Edgar Allan Poe

Extollager

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I'll make a wild guess, Baylor, that he would have written more criticism and less poetry and fiction as he got older, if he could have made it financially.
 

BAYLOR

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I'll make a wild guess, Baylor, that he would have written more criticism and less poetry and fiction as he got older, if he could have made it financially.

Had he lived , I can see him getting into a spat with Mark Twain who had no use for his stories.:)
 

Robert Zwilling

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I would say more stories if he had gotten more time. He had a wonderful sense of imagination. His personal life seemed to be huge weight on his shoulders that was always getting the better of him. He once wrote an article about flying in a balloon across the Atlantic in 3 days. The problem was that it was so well detailed that it seemed to be the real thing. The writing was that good for the times. But since Poe only dreamed it up but presented it as an actual account, the story was retracted. I don't know if he got to keep the money.
 

Extollager

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A statue of Poe --


Pretty lively story there!

If you want to visit it, "Use caution when parking in an urban environment. Common sense dictates that you lock your car and keep any valuables out of sight."


Also Baltimore & Poe:

 

Don

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The Cambridge Companion to Science Fiction begins its Experiments in science-fictional method section of Chapter 1 Science fiction before the genre with Poe. Of the works it mentions, ‘A Tale of the Ragged Mountains’ (1844) is my favorite.
The first writer to grapple with this problem in a wide-ranging experimental fashion was Edgar Allan Poe. The earliest poem by Poe to see eventual publication was ‘Sonnet – to Science’, written in the early 1820s, and his career culminated in Eureka (1848), an extraordinary poetic essay on the nature of the universe newly revealed by astronomical telescopes. The imaginative thread connecting these two works ran through Poe’s entire career. As his appreciation of the aesthetics of scientific discovery grew, his attempts to find literary means of communicating and celebrating the wonders of science became more varied and more inventive.

Although the prefatory essay on the necessity of verisimilitude attached to reprints of Poe’s lunar voyage story ‘Hans Phaal’ (1835; revised 1840 as ‘The Unparalleled Adventure of One Hans Pfaall’) was not intended to be taken seriously, it highlighted the problem implicit in extending travellers’ tales beyond the Earth’s surface. Although balloons had enabled a few intrepid aeronauts to get off the ground, they were not a convincing means of extraterrestrial exploration, and Hans Pfaall’s attempt to outdo the hero of Willem Bilderdijk’s pioneering Kort verhaal van eene aanmerklijke luctreis en nieuwe planeetokdekking (1813) never seemed convincing even to its author. Despite its self-taunting sarcasm, however, Poe’s preface became the first tentative manifesto for modern sf.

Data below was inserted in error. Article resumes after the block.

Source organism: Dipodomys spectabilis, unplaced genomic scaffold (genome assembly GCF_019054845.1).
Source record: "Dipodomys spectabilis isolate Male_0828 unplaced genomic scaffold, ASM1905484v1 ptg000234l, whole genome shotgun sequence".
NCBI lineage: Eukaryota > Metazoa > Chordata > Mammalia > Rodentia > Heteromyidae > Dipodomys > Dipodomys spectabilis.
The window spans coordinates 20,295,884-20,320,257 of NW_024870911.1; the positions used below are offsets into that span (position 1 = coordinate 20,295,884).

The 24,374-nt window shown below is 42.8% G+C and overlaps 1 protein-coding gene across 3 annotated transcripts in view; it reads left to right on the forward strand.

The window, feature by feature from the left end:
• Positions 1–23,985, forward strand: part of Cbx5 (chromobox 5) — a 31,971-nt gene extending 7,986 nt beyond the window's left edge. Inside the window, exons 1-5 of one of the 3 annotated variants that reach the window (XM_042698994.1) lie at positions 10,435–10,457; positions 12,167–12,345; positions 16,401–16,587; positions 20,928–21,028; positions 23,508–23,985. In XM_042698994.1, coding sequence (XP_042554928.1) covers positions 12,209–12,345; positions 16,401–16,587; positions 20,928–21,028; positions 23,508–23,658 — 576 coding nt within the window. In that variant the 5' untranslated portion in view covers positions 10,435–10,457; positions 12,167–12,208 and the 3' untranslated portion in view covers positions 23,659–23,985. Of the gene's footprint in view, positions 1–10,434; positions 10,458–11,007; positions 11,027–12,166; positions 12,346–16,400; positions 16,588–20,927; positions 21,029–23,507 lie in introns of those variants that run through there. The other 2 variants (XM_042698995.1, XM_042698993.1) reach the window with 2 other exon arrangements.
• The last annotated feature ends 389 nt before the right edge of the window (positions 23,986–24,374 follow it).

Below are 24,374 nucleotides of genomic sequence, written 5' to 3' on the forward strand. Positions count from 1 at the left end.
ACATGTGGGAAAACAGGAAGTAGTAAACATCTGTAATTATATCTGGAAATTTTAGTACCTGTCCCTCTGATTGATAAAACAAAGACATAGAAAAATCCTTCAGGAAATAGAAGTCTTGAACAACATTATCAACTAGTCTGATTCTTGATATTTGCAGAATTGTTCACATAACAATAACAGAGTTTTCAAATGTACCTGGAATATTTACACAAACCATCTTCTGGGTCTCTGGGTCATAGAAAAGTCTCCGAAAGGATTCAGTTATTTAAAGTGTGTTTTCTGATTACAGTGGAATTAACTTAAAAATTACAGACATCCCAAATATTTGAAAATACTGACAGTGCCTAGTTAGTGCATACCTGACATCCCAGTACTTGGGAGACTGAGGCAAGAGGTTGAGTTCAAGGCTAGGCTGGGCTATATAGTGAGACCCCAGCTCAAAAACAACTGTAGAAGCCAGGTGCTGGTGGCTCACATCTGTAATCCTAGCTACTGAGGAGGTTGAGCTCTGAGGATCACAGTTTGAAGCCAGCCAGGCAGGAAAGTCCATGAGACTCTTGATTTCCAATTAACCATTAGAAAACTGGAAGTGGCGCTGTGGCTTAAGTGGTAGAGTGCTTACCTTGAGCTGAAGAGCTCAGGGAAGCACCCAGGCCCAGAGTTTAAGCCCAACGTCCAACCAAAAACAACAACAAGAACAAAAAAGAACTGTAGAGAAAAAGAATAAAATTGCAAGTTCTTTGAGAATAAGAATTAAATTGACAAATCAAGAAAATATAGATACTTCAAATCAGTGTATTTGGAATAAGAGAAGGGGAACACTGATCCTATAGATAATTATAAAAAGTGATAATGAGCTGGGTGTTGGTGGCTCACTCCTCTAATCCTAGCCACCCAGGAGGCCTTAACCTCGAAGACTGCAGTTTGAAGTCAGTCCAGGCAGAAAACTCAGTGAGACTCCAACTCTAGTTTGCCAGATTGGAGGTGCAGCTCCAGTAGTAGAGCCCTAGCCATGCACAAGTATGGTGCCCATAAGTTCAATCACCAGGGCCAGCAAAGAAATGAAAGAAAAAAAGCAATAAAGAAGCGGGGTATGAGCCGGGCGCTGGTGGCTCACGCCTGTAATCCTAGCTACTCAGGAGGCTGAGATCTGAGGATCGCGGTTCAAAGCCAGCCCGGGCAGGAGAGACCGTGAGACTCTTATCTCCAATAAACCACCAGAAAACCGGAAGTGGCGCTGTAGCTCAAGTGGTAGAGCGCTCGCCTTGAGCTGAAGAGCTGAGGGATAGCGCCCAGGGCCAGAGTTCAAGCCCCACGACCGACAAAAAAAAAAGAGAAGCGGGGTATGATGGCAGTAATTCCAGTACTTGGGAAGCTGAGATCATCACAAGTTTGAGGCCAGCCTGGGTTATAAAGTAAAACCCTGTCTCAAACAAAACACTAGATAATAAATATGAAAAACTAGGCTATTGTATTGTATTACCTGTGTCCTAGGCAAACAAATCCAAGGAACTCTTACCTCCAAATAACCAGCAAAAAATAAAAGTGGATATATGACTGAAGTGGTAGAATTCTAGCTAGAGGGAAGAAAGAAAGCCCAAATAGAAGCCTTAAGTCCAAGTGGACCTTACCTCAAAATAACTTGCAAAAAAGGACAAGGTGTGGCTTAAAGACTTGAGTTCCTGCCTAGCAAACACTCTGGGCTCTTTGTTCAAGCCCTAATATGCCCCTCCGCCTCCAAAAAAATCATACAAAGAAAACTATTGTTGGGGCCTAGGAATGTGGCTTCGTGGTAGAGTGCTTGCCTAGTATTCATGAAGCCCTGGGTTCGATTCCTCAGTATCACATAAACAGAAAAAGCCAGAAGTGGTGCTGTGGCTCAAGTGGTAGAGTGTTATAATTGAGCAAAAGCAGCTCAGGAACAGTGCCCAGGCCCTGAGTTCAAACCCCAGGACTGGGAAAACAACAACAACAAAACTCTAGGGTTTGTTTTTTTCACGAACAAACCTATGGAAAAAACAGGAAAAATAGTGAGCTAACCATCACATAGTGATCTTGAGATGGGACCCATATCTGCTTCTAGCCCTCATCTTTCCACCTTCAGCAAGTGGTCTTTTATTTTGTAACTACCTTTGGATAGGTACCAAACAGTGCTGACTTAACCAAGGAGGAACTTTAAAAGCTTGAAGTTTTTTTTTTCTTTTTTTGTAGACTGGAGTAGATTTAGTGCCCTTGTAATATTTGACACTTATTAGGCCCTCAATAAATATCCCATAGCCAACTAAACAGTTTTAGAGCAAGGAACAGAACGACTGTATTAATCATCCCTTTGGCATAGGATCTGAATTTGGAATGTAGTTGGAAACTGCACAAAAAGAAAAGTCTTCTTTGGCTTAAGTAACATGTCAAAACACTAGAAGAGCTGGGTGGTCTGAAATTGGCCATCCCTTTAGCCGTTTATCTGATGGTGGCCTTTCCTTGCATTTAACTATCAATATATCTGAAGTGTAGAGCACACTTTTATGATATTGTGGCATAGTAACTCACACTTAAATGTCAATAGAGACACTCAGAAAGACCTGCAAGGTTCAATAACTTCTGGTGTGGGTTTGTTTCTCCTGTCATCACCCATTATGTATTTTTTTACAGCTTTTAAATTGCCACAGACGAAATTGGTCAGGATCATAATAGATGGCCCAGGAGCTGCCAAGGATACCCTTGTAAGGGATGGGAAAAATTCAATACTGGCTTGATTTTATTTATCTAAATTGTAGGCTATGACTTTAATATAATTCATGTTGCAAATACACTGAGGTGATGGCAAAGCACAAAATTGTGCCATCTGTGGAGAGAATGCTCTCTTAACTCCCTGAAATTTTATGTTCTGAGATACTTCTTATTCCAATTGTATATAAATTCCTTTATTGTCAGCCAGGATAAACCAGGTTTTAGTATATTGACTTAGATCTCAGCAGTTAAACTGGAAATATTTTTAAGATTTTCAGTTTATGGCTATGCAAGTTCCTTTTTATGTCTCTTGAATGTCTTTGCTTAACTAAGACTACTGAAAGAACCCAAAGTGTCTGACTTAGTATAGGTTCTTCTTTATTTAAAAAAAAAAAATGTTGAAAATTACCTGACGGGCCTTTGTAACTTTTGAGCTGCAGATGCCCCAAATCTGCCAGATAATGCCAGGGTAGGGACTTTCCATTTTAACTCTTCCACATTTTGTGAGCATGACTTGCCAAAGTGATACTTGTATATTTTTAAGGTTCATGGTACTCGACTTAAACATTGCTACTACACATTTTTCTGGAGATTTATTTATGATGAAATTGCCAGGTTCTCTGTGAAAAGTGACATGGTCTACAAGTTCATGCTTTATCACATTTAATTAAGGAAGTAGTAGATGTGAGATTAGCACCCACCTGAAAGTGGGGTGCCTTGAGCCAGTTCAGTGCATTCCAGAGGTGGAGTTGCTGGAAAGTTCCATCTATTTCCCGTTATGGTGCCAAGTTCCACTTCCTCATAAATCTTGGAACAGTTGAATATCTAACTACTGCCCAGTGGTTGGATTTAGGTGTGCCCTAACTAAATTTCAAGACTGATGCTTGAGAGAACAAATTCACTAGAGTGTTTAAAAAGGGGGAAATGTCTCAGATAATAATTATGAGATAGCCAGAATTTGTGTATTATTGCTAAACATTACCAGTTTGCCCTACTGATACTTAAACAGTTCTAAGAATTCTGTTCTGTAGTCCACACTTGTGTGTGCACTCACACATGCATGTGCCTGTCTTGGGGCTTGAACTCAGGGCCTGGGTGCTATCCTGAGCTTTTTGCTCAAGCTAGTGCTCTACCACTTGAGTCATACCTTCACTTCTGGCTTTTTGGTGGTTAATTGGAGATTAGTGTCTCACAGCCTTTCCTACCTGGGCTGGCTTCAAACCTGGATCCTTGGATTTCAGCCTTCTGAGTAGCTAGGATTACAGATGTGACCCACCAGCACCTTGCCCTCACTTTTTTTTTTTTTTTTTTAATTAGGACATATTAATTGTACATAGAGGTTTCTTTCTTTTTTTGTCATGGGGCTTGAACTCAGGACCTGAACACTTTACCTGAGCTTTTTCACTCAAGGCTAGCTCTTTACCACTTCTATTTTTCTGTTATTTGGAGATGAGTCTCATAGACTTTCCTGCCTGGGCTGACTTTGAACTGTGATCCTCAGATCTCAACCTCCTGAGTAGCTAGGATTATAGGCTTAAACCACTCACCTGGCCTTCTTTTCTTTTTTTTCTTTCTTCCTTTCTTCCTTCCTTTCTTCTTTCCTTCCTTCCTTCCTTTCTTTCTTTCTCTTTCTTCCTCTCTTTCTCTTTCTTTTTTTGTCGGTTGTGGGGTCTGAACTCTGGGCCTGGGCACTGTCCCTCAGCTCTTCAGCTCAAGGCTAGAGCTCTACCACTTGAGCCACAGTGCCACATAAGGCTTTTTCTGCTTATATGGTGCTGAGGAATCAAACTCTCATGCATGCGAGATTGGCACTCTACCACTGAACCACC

Poe experimented with new frameworks for futuristic speculation in ‘The Conversation of Eiros and Charmion’ (1839), a dialogue of the dead whose protagonists recall the near-future destruction of Earth by a comet, and ‘The Colloquy of Monos and Una’ (1841) before producing ‘Mesmeric Revelation’ (1844), which recognizes and emphasizes the necessity of establishing a more authoritative species of visionary fantasy for science-fictional use. He also used mesmerism as a device in ‘A Tale of the Ragged Mountains’ (1844) and ‘The Facts in the Case of M. Valdemar’ (1845); the latter added the further device of mimicking a ‘scientific paper’ – a prose form then in its infancy – thus paving the way for Eureka.
 

Harpo

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D28C0330-E128-48B7-801D-71127A8B1BD1.jpeg
 

BAYLOR

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I enjoy his poems more than his prose, which isn't to say his stories aren't amazing.

Masque of he Red Death They try to escape the palyuge but end up shutting them selves in with it. Brilliant stuff.

I live the 1964 Roger Corman film adaptation with Vincent Price , Charles Beaumont and R . Campbell Wright did the screenplay .

There's is also 1969 animated adaption of this story. The animation looks a bit like Terry Gilliam's animation and, it's wonderful surreal. You can find it on Youtube.:cool:
 
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Randy M.

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The Tell Tale Heart is a wonderful exercise in guilt and paranoia. I think it’s my favourite work by Poe.
Big fan of "The Fall of the House of Usher." It's intense, larger-than-life Gothic, and the final image has stuck with me since I first read it.
 

alexvss

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The trailer for the new Netflix Poe-related movie just dropped. Christian Bale plays a detective investigating a series of murders in West Point Academy. He is aided by a young Edgar A. Poe, who's a cadet. Reminded me of The Raven (2012). Looks good.
 

Randy M.

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The trailer for the new Netflix Poe-related movie just dropped. Christian Bale plays a detective investigating a series of murders in West Point Academy. He is aided by a young Edgar A. Poe, who's a cadet. Reminded me of The Raven (2012). Looks good.
Rats. I'd seen that was coming and planned to get to the novel first (same title, written by Louis Bayard) but forgot.